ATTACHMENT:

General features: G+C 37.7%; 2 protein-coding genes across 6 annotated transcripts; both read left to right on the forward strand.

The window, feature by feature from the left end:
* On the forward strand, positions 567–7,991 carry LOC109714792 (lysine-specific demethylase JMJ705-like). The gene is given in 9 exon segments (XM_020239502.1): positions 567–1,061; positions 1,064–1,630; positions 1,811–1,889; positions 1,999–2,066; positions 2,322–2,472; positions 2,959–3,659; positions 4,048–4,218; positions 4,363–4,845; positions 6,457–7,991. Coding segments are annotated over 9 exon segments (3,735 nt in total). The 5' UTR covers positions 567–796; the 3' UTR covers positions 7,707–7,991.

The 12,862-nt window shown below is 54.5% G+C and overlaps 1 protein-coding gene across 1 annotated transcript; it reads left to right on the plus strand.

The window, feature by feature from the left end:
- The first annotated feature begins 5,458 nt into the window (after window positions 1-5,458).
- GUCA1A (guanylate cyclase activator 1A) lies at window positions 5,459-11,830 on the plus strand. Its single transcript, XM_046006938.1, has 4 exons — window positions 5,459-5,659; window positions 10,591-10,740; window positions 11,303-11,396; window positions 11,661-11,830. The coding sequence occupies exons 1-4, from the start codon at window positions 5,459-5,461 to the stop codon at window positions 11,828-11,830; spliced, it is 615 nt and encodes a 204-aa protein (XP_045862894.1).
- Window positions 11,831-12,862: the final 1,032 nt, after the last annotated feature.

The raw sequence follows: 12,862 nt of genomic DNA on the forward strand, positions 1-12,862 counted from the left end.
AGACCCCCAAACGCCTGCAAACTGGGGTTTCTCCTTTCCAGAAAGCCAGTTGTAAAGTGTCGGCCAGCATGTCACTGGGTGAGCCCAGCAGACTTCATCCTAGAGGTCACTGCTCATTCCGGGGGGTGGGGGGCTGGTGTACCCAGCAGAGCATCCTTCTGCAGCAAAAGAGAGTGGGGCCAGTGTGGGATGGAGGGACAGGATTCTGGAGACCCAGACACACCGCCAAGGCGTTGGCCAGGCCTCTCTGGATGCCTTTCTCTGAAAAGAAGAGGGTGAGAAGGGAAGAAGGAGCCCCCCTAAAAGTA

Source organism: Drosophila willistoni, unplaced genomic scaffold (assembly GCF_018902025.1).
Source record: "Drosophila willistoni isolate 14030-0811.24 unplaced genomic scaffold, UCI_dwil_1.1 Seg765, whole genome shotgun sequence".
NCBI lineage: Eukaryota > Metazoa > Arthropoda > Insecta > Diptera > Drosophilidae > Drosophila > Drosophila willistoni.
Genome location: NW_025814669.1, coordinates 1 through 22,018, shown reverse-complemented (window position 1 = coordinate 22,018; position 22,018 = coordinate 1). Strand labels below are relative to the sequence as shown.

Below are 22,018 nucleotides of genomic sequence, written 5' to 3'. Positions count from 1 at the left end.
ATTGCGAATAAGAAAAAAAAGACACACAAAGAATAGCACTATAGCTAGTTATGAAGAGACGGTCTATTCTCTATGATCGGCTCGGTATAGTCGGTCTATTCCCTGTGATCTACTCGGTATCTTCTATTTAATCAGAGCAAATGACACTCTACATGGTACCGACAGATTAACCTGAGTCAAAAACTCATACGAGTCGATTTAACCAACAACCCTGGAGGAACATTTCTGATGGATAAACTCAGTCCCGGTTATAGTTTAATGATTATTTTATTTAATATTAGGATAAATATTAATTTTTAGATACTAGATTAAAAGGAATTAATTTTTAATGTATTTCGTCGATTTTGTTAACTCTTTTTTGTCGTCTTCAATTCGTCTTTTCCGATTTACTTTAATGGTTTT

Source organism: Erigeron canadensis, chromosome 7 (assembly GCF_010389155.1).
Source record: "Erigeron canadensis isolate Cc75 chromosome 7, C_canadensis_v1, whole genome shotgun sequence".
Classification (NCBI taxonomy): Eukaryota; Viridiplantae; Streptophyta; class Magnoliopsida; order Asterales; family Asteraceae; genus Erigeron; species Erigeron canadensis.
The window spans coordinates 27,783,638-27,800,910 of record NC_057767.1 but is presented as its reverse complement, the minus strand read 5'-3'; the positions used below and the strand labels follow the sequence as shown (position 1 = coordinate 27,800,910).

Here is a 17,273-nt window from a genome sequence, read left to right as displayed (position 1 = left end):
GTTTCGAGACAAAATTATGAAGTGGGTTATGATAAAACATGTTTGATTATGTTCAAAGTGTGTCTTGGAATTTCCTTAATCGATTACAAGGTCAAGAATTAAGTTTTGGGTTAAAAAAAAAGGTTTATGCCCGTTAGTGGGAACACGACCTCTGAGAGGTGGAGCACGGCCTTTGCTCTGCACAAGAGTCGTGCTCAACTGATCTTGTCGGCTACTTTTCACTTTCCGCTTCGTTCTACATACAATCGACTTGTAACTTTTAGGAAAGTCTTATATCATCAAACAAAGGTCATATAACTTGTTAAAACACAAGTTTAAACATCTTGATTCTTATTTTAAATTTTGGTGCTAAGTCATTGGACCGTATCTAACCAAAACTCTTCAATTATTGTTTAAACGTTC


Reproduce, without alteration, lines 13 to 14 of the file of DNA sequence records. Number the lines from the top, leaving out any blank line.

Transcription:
NCBI lineage: Eukaryota > Metazoa > Arthropoda > Insecta > Diptera > Drosophilidae > Drosophila > Drosophila willistoni.
Genome location: NW_025814669.1, coordinates 1 through 22,018, shown reverse-complemented (window position 1 = coordinate 22,018; position 22,018 = coordinate 1). Strand labels below are relative to the sequence as shown.